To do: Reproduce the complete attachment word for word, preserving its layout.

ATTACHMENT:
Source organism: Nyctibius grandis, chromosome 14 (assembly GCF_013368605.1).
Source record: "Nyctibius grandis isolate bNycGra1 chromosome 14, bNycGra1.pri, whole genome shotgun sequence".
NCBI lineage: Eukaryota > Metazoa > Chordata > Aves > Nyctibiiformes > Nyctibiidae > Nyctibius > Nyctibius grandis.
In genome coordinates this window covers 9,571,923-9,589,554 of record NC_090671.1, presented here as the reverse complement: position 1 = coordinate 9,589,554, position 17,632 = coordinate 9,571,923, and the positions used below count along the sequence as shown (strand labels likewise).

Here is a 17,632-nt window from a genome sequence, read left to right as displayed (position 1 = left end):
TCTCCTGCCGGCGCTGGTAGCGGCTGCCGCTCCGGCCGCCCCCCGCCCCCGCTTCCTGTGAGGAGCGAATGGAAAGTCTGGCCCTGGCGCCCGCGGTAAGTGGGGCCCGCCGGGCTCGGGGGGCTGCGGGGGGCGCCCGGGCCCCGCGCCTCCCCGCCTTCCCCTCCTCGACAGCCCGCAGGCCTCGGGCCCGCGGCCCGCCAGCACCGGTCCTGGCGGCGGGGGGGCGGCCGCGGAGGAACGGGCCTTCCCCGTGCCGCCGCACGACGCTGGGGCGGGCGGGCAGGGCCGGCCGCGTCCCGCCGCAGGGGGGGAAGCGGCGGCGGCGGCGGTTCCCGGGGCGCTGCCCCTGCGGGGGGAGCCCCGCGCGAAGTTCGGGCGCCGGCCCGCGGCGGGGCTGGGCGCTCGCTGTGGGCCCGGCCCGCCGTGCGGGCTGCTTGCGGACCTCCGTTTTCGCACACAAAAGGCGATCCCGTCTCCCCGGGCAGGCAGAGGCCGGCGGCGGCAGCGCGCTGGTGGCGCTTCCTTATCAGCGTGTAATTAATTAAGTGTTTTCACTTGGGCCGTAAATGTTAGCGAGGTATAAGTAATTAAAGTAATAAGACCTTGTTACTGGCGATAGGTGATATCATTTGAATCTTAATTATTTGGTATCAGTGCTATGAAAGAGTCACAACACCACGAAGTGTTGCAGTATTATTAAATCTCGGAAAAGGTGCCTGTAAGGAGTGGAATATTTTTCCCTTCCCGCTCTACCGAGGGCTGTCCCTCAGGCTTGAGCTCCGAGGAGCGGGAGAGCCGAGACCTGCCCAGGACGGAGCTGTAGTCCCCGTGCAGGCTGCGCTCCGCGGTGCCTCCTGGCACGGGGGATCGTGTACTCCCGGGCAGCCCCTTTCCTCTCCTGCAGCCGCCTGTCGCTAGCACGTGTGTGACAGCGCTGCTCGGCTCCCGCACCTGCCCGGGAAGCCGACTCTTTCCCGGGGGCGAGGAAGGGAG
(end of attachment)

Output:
Source organism: Nyctibius grandis, chromosome 14 (assembly GCF_013368605.1).
Source record: "Nyctibius grandis isolate bNycGra1 chromosome 14, bNycGra1.pri, whole genome shotgun sequence".
NCBI lineage: Eukaryota > Metazoa > Chordata > Aves > Nyctibiiformes > Nyctibiidae > Nyctibius > Nyctibius grandis.
In genome coordinates this window covers 9,571,923-9,589,554 of record NC_090671.1, presented here as the reverse complement: position 1 = coordinate 9,589,554, position 17,632 = coordinate 9,571,923, and the positions used below count along the sequence as shown (strand labels likewise).

Here is a 17,632-nt window from a genome sequence, read left to right as displayed (position 1 = left end):
TCTCCTGCCGGCGCTGGTAGCGGCTGCCGCTCCGGCCGCCCCCCGCCCCCGCTTCCTGTGAGGAGCGAATGGAAAGTCTGGCCCTGGCGCCCGCGGTAAGTGGGGCCCGCCGGGCTCGGGGGGCTGCGGGGGGCGCCCGGGCCCCGCGCCTCCCCGCCTTCCCCTCCTCGACAGCCCGCAGGCCTCGGGCCCGCGGCCCGCCAGCACCGGTCCTGGCGGCGGGGGGGCGGCCGCGGAGGAACGGGCCTTCCCCGTGCCGCCGCACGACGCTGGGGCGGGCGGGCAGGGCCGGCCGCGTCCCGCCGCAGGGGGGGAAGCGGCGGCGGCGGCGGTTCCCGGGGCGCTGCCCCTGCGGGGGGAGCCCCGCGCGAAGTTCGGGCGCCGGCCCGCGGCGGGGCTGGGCGCTCGCTGTGGGCCCGGCCCGCCGTGCGGGCTGCTTGCGGACCTCCGTTTTCGCACACAAAAGGCGATCCCGTCTCCCCGGGCAGGCAGAGGCCGGCGGCGGCAGCGCGCTGGTGGCGCTTCCTTATCAGCGTGTAATTAATTAAGTGTTTTCACTTGGGCCGTAAATGTTAGCGAGGTATAAGTAATTAAAGTAATAAGACCTTGTTACTGGCGATAGGTGATATCATTTGAATCTTAATTATTTGGTATCAGTGCTATGAAAGAGTCACAACACCACGAAGTGTTGCAGTATTATTAAATCTCGGAAAAGGTGCCTGTAAGGAGTGGAATATTTTTCCCTTCCCGCTCTACCGAGGGCTGTCCCTCAGGCTTGAGCTCCGAGGAGCGGGAGAGCCGAGACCTGCCCAGGACGGAGCTGTAGTCCCCGTGCAGGCTGCGCTCCGCGGTGCCTCCTGGCACGGGGGATCGTGTACTCCCGGGCAGCCCCTTTCCTCTCCTGCAGCCGCCTGTCGCTAGCACGTGTGTGACAGCGCTGCTCGGCTCCCGCACCTGCCCGGGAAGCCGACTCTTTCCCGGGGGCGAGGAAGGGAG